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From the Studio: Eric Aho

Over the coming weeks, we will be providing inside views into how our artists continue their practices to create new works of art, while sharing perspectives of their current, everyday lives. We are excited to welcome your thoughts about these features, as this initiative will bring together our friends, families and colleagues. Please follow us at our gallery's Instagram or email us with questions or comments.

From Eric Aho's Studio


I’m delighted to have an occasion to share what’s happening in the studio. Like everyone, my world has been turned upside down. We’ve been sheltering in place since March 13th, when Rachel and I took the advice of friends in Italy who were then in the thick of it. We’re lucky to live in Vermont, with our children Madelin and Emmett, where we have access to fresh food and the outdoors.

I’m looking closely right now. Painting loosely and looking closely. Seeing is what humanizes the landscape. I’m fascinated by the signs, markers, and gates posted at the edges of private land. Boundaries marking the lines between public and private land— a gate at a trail head leading into the forest. I’m noticing interruptions in the landscape everywhere. Like those gates, but also the rapids, waterfalls, and breaks in the river, natural disruptions. These interruptions in the natural world feel like they resonate with the fate of the larger world right now. I’ve painted these subjects for many years, yet right now they mean something different.

My own studio is on the other side of the village, just a half mile walk from the house. Once we established ourselves at home with provisions and came up with some sort of a plan, I’ve attempted to keep to a regular daily schedule in the studio. Some days have been really hard. There are unusual stresses around the house. It’s been hard to get out of bed even, hard to get out of the house and go to work. But we’ve all found a way to work together and help each other through. I’m reminded how  lucky I am to have access to my studio at a time when so many others do not. I’m also conscious of the important role the natural world plays in our lives. My daily walking commute, over the falls of the Saxtons River today, feels weirdly much like it always has, yet it isn’t at all.

We can joke that life in Vermont is a form of social distancing under normal circumstances and we’re especially grateful for this beautiful place when the world feels so dark. All jokes aside, something is different—my sense of time feels like it’s been altered— time feels different.

Typically, it’s up to me to tune out the voices and demands from the outside world. Now, it doesn’t feel like it’s up to me. It’s quiet. I hear from friends and we talk with family regularly. I never thought it could get quieter here in Vermont but it has. I was walking over a hill the other day. The sky, a clear robin’s egg blue was perfectly uninterrupted—no clouds, and no contrails. In four hours, not a single plane overhead.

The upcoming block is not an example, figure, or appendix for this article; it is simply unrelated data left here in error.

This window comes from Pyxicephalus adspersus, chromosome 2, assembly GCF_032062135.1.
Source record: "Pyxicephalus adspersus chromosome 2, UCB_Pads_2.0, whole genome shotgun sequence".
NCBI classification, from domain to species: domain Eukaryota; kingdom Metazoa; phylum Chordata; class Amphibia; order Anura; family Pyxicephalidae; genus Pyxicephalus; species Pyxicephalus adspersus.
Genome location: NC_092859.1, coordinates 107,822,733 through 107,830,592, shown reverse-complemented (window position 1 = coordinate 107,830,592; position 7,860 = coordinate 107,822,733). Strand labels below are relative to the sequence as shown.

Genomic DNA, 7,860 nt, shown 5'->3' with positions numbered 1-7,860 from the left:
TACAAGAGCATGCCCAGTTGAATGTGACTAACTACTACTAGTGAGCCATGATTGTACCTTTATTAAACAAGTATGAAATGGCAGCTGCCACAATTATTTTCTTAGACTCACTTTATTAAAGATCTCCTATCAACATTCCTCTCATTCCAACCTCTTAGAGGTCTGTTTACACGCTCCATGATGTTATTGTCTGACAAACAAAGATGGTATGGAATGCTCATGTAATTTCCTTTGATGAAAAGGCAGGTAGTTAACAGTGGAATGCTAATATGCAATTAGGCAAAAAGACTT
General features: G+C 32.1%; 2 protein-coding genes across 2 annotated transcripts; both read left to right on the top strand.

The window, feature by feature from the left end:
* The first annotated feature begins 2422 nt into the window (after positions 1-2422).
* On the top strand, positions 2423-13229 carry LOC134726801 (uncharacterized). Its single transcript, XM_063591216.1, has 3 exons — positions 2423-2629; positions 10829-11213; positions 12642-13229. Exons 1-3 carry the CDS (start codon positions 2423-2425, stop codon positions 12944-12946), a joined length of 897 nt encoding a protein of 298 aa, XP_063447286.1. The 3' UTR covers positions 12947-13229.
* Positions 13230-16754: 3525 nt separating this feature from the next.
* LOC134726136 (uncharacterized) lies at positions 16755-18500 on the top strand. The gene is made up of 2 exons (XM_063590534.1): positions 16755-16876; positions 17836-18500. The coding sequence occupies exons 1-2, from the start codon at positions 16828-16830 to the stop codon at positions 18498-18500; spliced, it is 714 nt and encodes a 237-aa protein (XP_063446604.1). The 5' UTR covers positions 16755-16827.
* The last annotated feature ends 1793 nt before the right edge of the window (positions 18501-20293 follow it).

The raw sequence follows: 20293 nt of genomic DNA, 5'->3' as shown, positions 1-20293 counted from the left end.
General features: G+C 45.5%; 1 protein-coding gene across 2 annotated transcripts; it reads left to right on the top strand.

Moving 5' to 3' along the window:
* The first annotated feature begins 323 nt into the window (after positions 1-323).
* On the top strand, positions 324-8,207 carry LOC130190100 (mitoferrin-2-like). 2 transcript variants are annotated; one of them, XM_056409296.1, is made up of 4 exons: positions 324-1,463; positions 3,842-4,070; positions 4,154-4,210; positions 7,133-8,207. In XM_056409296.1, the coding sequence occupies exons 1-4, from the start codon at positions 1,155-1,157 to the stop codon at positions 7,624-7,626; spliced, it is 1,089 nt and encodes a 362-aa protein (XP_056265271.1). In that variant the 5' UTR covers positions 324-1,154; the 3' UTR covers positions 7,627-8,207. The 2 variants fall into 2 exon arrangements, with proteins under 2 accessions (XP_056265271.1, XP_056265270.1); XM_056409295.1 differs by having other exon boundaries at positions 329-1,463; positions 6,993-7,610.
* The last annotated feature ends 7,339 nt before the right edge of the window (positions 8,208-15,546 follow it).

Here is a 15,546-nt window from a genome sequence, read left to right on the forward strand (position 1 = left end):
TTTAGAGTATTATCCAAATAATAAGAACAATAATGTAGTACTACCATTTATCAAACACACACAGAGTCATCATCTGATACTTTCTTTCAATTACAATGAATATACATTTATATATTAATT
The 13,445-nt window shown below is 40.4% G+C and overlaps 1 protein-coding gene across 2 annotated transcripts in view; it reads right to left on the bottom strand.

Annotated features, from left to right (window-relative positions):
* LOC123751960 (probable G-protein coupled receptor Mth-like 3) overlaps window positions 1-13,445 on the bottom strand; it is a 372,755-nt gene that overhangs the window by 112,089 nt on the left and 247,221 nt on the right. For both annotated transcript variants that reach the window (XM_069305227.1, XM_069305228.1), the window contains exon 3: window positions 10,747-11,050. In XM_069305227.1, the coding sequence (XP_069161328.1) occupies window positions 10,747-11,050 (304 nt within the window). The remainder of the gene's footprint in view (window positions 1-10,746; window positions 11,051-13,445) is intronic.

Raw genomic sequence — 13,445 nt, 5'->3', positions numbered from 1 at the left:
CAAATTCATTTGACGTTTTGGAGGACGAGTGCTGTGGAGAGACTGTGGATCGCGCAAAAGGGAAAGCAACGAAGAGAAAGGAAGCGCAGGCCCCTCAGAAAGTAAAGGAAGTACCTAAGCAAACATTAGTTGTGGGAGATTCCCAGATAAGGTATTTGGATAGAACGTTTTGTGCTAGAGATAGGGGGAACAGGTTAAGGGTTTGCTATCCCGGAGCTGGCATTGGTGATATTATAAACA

Now with the ice gone, I’m going into the woods again, into an interior. I walk and hang out there, drawing, maybe a little bit like Walt Whitman, who also enjoyed the openness of the woods in springtime where seated on a log or stump he’d jot notes — what he called his “ruling passion” — in his journal:

“After you have exhausted what there is in business, politics, conviviality, love, and so on—have found that none of these finally satisfy, or permanently wear—what remains? Nature remains; to bring out from their torpid recesses, the affinities of a man or woman with the open air, the trees, fields, the changes of seasons—the sun by day and the stars of heaven by night.”

-Walt Whitman

The spring runoff is frantic this year. Fresh and beautiful. Water, water everywhere. Cascading down the sides of hills. Spilling over the banks of established streambeds it finds its own way leading somewhere.

I’ve even found my own much smaller Marsden Hartley out there. To me, it looks a lot like his Smelt Brook Falls (1937) and for fun I painted it in something like his manner. Cézanne said, “carry your images in your head until you find them in nature.” I carried that favorite Hartley with me into the woods, a welcomed companion.

The edge of a field at the edge of the woods, it’s a buffer between worlds, like approaching a boundary with the self. Once in the woods, there’s an emptying out of the self. It takes me a few minutes to   empty the noise from my head and just listen to the woods. There’s no room out there for anything negative—ambition, envy, jealousy, stresses of day to day life, over-reaching, self-critique. You just are.

Turns out, getting simple is a pretty complicated process. Getting lost and getting deep in a painting is kind of like what happens when walking in the woods. Gradually everything that isn’t important falls away or is removed leaving only what’s necessary.

No matter what happens, spring will be there, hopeful, optimistic, rich with rebirth and full of brightness—right on cue.

Take good care of yourselves,

Eric Aho

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